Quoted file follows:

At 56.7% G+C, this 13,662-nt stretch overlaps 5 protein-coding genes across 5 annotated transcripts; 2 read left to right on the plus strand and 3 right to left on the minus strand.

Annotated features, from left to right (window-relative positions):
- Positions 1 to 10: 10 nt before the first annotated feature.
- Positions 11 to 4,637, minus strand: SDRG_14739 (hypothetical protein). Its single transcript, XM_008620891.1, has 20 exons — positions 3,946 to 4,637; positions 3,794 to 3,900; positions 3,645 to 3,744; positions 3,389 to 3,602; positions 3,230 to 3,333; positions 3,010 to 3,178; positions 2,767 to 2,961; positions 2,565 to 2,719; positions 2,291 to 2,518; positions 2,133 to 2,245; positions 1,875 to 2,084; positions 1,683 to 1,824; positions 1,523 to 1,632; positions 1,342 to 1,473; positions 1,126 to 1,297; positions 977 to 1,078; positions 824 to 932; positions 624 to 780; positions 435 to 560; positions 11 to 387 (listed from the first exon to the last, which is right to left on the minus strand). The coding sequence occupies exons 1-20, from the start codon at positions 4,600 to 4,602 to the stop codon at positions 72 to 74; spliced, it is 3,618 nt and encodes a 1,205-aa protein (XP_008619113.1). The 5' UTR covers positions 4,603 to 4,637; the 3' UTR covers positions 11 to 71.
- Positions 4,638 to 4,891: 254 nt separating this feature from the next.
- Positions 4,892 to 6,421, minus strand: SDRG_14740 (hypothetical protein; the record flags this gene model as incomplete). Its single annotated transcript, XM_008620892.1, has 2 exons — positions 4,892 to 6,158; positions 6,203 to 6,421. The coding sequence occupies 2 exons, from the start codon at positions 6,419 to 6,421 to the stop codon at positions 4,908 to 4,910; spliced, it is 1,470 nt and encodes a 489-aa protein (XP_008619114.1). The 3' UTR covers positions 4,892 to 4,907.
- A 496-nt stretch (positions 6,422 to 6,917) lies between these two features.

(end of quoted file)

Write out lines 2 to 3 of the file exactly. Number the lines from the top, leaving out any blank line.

Annotated features, from left to right (window-relative positions):
- Positions 1 to 10: 10 nt before the first annotated feature.